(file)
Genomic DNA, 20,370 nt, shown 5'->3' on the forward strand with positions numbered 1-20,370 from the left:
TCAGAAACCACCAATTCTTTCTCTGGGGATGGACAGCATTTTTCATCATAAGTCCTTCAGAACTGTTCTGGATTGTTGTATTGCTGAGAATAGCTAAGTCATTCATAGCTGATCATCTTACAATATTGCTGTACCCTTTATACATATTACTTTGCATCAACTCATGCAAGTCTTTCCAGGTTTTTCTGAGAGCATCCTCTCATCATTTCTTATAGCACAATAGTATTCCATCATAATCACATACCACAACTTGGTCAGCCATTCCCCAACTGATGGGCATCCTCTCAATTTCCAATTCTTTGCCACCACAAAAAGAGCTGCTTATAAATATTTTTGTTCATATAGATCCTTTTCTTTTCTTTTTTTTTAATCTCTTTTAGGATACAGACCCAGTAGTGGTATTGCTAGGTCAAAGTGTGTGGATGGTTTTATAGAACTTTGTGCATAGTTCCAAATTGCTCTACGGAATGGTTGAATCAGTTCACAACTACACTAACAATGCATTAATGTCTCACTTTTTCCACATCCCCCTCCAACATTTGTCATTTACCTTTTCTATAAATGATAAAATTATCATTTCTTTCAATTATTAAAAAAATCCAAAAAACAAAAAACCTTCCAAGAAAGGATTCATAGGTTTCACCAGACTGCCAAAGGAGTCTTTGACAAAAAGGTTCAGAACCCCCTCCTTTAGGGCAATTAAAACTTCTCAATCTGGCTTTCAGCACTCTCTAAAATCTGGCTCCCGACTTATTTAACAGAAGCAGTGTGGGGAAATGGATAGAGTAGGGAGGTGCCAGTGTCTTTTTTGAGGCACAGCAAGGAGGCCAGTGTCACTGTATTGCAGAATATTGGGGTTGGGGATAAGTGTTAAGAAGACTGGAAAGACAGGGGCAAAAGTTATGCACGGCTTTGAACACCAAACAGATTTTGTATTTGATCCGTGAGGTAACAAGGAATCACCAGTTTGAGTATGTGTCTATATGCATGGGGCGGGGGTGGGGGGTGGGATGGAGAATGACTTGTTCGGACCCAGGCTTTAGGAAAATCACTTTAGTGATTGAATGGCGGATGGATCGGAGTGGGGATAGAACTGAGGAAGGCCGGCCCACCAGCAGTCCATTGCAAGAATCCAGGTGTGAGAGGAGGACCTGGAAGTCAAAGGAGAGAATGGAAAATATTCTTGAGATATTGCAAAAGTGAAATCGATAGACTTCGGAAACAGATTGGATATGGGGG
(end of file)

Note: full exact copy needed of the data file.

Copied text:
Genomic DNA, 20,370 nt, shown 5'->3' on the forward strand with positions numbered 1-20,370 from the left:
TCAGAAACCACCAATTCTTTCTCTGGGGATGGACAGCATTTTTCATCATAAGTCCTTCAGAACTGTTCTGGATTGTTGTATTGCTGAGAATAGCTAAGTCATTCATAGCTGATCATCTTACAATATTGCTGTACCCTTTATACATATTACTTTGCATCAACTCATGCAAGTCTTTCCAGGTTTTTCTGAGAGCATCCTCTCATCATTTCTTATAGCACAATAGTATTCCATCATAATCACATACCACAACTTGGTCAGCCATTCCCCAACTGATGGGCATCCTCTCAATTTCCAATTCTTTGCCACCACAAAAAGAGCTGCTTATAAATATTTTTGTTCATATAGATCCTTTTCTTTTCTTTTTTTTTAATCTCTTTTAGGATACAGACCCAGTAGTGGTATTGCTAGGTCAAAGTGTGTGGATGGTTTTATAGAACTTTGTGCATAGTTCCAAATTGCTCTACGGAATGGTTGAATCAGTTCACAACTACACTAACAATGCATTAATGTCTCACTTTTTCCACATCCCCCTCCAACATTTGTCATTTACCTTTTCTATAAATGATAAAATTATCATTTCTTTCAATTATTAAAAAAATCCAAAAAACAAAAAACCTTCCAAGAAAGGATTCATAGGTTTCACCAGACTGCCAAAGGAGTCTTTGACAAAAAGGTTCAGAACCCCCTCCTTTAGGGCAATTAAAACTTCTCAATCTGGCTTTCAGCACTCTCTAAAATCTGGCTCCCGACTTATTTAACAGAAGCAGTGTGGGGAAATGGATAGAGTAGGGAGGTGCCAGTGTCTTTTTTGAGGCACAGCAAGGAGGCCAGTGTCACTGTATTGCAGAATATTGGGGTTGGGGATAAGTGTTAAGAAGACTGGAAAGACAGGGGCAAAAGTTATGCACGGCTTTGAACACCAAACAGATTTTGTATTTGATCCGTGAGGTAACAAGGAATCACCAGTTTGAGTATGTGTCTATATGCATGGGGCGGGGGTGGGGGGTGGGATGGAGAATGACTTGTTCGGACCCAGGCTTTAGGAAAATCACTTTAGTGATTGAATGGCGGATGGATCGGAGTGGGGATAGAACTGAGGAAGGCCGGCCCACCAGCAGTCCATTGCAAGAATCCAGGTGTGAGAGGAGGACCTGGAAGTCAAAGGAGAGAATGGAAAATATTCTTGAGATATTGCAAAAGTGAAATCGATAGACTTCGGAAACAGATTGGATATGGGGG